Let’s make tree-planting trendy


Climate change is a humanitarian crisis too.

Helping at an orphanage in an impoverished country and posing with underprivileged children on Instagram proves to others what a selfless person you are—and is sure to get likes. Unfortunately, even with the best intentions and organizations, short-term ‘voluntourism’ with children can have unintended consequences.

Some ‘profit orphanages’ in developing countries have been alleged to recruit and profit off children, intentionally making them look dirty and poor to increase donations. Many children living in orphanages worldwide have relatives, and 80 per cent have at least one parent.

Dodgy organizations aside, seasonal visitors can have negative impacts on the emotional developments of orphans. Frequently meeting new people and receiving inconsistent care from strangers can meddle with their attachment process. It may strain the long-term staff when large groups of visitors come and go as they’re the ones caring for the children all-year-round.

Donating to reputable organizations, like ReThink Orphanages, is more effective. Money can fill hungry tummies, keep a family warm, or help fix a roof.

But if you’ve got some time on your hands and really want to help, then grab some soil.

The climate crisis disproportionately affects those in poverty by extending droughts, killing crops, bringing extreme weather, and separating families. Volunteering to help the climate crisis is one way to slow global warming. 

On a large enough scale, doing something as simple as planting trees could have a sizable impact on climate, says Warren Mabee, associate dean and director of Queen’s School of Policy Studies. 

If seeding started trending, populations across the globe would benefit from less erratic temperatures or wild weather changes. 

Deforestation is second to greenhouse gas emissions as a culprit of global warming, according to Mabee. Trees aren’t around to ‘soak up’ extra carbon. It would take a lot of shrubs to offset the emissions of one person—about 1,500-1,600 per Canadian to cover the nation’s footprint.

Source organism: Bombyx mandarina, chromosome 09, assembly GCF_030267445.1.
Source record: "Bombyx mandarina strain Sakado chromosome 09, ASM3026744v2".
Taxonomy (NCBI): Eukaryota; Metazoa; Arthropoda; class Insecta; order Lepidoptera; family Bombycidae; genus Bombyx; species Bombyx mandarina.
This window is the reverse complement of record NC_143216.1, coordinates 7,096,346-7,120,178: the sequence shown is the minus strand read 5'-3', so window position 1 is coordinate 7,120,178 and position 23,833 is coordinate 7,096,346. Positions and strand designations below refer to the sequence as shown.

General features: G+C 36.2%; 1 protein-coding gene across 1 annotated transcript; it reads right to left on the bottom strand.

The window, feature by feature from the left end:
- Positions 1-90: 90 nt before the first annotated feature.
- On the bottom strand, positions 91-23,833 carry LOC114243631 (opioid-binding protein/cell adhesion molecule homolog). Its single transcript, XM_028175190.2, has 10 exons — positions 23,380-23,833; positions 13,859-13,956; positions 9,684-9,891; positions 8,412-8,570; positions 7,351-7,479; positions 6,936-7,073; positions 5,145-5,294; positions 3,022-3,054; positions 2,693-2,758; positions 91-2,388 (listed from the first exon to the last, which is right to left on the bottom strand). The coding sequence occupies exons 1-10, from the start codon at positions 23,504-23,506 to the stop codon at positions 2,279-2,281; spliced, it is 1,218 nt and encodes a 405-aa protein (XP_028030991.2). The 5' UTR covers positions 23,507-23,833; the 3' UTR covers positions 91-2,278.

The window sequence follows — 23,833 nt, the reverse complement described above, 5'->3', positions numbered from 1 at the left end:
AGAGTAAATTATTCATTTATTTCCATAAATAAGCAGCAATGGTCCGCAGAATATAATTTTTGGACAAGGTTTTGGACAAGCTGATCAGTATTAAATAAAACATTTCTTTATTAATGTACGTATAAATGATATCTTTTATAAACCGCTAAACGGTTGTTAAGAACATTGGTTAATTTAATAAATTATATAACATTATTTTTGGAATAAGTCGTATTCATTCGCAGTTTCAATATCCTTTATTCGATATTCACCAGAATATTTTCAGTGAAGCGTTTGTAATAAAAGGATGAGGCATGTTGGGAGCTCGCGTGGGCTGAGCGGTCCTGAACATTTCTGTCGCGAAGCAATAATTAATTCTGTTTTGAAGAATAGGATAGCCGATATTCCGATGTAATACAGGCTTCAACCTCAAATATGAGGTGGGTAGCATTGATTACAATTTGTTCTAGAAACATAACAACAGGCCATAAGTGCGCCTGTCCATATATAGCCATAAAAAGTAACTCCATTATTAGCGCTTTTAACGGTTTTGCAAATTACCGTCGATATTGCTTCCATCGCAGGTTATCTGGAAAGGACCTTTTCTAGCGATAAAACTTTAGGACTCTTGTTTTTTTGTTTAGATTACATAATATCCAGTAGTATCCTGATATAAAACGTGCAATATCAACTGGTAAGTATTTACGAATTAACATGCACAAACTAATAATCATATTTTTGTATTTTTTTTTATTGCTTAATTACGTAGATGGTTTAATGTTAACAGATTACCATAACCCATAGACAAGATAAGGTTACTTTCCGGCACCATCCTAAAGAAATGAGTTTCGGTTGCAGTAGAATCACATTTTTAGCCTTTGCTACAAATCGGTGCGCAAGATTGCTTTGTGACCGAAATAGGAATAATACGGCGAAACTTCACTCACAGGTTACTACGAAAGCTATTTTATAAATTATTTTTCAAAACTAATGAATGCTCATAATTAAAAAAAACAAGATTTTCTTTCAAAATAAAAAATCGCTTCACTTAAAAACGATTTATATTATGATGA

There are some tree-planting constraints, however. Countries like Canada might not have spans of unforested, fertile land, Mabee said. 

It’s also important the species are native, have adapted to wildlife, the climate, and soil, according to Ryan Danby, associate professor of environmental sustainability at Queen’s. Researching the proper species for the desired location and on local or Indigenous community rights is important, too.

Earth is home to around three trillion trees. They ensure the water cycle goes smoothly, act as a habitat for animals, and prevent soil erosion. The World Economic Forum (WEF) initiated a worldwide plan to plant, replace, and conserve one trillion trees, called the 1t.org project.

Planting trees is not enough alone. Danby says there are 20 pathways we need to take to reduce emissions by 30 per cent, which would stabilize temperature increases. Many are volunteer driven: supporting wildlife rescue, getting in the garden (like the AMS’s Lettuce Love Garden), upcycling materials, or hosting repair cafés.

Wetlands emit around 5 to 10 times the amount of carbon trees do, according to Steven Moore, commerce professor at Queen’s. Advocating to protect wetlands, industrial emissions, and fossil fuels all needs to be done alongside the reforestation of our planet.

Social media has the potential to have widespread influence on how we view our role in the climate crisis. If travel bloggers planted trees, foodies only ate local, and ‘that girl’ had a garden, we might start to all do our part.

Aimée is a third-year Commerce student and one of The Journal’s Assistant News Editors. 

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